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Why Good Enough Isn't
Truth about Windows

By: Steve Kayner
Associate Information Systems Analyst
Some Obscure Government Agency

A common phrase heard from those who buy Windows-based computers is that they are "good enough for the average person."

I have to agree that with enough time and effort, you can get a Windows computer to do most anything that can be done on a Mac. I know this because even though I am now a Mac user, I have considerable experience with Windows-based PC's. My first computer was a Gateway 2000. I was doing DOS and editing .INI files with the best of them.

Then in 1991, some Macs arrived at work. Within a week, I knew that these new computers were much better than "good enough." Money was tight, but I started plotting to get a Mac of my own.

Now, seven Macs later, the urge to do Windows has been purged from my life completely. I still have a PC and still use one when no Mac is available, but it's never by choice. Whenever possible, I choose the excellence of Macintosh.

Which brings me back to this business of Windows being good enough for the average person. If all you strive for is "average", then Windows probably is good enough. But what if you are doing something on the computer at which you wish to excel? Can good enough ever produce excellence?

Can two mutts ever produce a purebred collie? Probably not in this lifetime.

The Mac is Different

Apple is running an ad campaign called "Think Different" in which they associate the Apple brand with famous people who have demonstrated excellence in various fields.

One of the criticisms of the Think Different campaign is that many of those famous people died long ago and never used a Mac. The point of the campaign is not that they used a Mac, but that they would not have settled for "good enough". Good enough won't earn you the Nobel Peace Prize. Good enough doesn't win you an Oscar. Good enough isn't good enough when you've chosen to excel.

Even Microsoft now knows this. In 1995, they used some shortcuts to convert the Windows version of their MS Office software suite to the Mac, thinking that it would be good enough for Mac users. The result was rejected by the Mac community because it was slow, crashy and ugly.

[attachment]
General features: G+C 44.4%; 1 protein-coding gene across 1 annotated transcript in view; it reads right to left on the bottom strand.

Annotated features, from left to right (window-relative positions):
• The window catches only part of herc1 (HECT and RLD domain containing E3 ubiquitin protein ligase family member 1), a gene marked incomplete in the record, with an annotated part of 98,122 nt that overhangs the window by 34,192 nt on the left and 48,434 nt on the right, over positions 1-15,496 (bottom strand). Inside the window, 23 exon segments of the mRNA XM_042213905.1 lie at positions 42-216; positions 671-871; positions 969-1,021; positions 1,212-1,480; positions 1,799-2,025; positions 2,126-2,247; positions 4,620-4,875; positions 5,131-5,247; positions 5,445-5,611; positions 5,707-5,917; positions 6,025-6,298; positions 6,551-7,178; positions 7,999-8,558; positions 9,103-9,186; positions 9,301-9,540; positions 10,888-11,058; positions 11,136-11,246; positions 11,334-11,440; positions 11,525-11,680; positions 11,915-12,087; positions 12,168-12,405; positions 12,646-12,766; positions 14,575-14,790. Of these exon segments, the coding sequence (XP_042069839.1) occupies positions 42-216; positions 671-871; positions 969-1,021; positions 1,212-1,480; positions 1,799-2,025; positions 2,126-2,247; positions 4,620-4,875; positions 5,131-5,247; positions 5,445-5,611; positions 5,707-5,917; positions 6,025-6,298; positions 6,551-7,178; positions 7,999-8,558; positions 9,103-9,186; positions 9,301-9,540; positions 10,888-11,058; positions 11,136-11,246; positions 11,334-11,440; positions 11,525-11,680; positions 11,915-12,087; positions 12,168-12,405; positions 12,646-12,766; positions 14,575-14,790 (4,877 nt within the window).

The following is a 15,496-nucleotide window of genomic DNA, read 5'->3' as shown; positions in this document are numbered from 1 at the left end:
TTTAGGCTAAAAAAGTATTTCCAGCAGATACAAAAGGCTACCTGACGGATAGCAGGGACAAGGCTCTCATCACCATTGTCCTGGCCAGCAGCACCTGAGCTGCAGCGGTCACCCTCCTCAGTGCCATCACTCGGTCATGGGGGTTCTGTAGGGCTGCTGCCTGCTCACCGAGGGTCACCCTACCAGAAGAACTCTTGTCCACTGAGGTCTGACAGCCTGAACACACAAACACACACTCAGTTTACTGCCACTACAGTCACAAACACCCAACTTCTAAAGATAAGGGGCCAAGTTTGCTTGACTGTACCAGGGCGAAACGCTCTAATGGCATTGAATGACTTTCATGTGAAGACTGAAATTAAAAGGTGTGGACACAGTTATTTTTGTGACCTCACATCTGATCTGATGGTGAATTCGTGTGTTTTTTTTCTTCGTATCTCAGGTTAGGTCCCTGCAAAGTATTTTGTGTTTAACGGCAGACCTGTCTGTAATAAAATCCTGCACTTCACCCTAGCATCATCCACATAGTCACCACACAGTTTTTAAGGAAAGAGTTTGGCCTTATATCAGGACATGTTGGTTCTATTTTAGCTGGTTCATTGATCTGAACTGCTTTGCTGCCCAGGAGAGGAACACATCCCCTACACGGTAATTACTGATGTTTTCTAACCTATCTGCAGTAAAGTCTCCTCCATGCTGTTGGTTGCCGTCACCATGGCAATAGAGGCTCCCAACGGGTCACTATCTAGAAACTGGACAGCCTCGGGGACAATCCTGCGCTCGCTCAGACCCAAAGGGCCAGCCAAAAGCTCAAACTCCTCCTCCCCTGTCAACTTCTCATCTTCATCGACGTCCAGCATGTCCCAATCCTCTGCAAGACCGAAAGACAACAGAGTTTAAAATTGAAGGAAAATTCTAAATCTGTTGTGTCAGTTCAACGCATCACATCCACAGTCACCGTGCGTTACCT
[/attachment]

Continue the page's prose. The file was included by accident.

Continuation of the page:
Microsoft acknowledged this failure by putting together a large team of real Mac programmers for the next version. The result is a vastly improved Office 98 for Mac. And while there is still room for improvement, Mac users have embraced this new version. It has those elements of excellence that Windows users might enjoy in a distant future version.

A PC user may protest that they only use their computer for word processing and web surfing, so they don't need excellence in their computer and are willing to make do with something cheaper.

OK, let's look at another limited purpose tool: the screwdriver. You could buy a cheap screwdriver that will work reasonably well, but for a few dollars more you'll get one made of better steel, with a stronger tip and a better handle. It will be less likely to bend out of shape, less likely to strip out the head of a screw, and less likely to break in your hand, or slip out and cause injury.

Sure, you could buy several cheap screwdrivers for the price of one good one, but why bother? More trips to the store, more damaged screws, and perhaps even injury from the cheap model will end up costing more in the long run. It's the same with computers. No matter how many cheap PC's you buy, they always cost more in the long run.

There are plenty of examples of more expensive products whose only advantage is name brand. Name brand aspirin, for example, costs more than generic aspirin, but they are exactly the same. In computers, it's different. Generic Windows computers (any brand) are sometimes cheaper than Macs, yet there are real differences between the products that go well beyond marketing.

Microsoft has improved Windows over the years, but Apple remains several steps ahead in both hardware and software with the Mac. Three years after Windows 95, Windows 98 doesn't add much in the way of user-friendliness. It's still the same kludgy, inconsistent Windows 95 interface.

In the meantime, Apple has released numerous upgrades to Mac OS, including 7.5, 7.6, 8.0, 8.1 and 8.5 expected in Sept. '98. All of them are tightly integrated with the Apple hardware in ways that Microsoft can't even approach with the thousands of Windows clone-makers. And next year, Mac OS X (ten) puts the excellent Mac interface on an underlying operating system that is better than Windows NT, which is the best Microsoft has been able to muster.


In short, buying a Windows computer that's only considered "good enough" is selling yourself short. It's not good enough for students. It's not good enough for home users. It's not good enough for business. It's not even good enough for government work. Good enough is ultimately only good enough for those who actively resist excellence -- those whose upper limit is "average."

I've tried to be subtle in explaining the difference between good enough and excellent computers, without going into the technical details. Allow me to be blunt about it: Quit wasting your time and effort on Windows PC's. Get a Mac and give yourself the opportunity to excel.

Created: 07/06/98
Updated: 11/09/02

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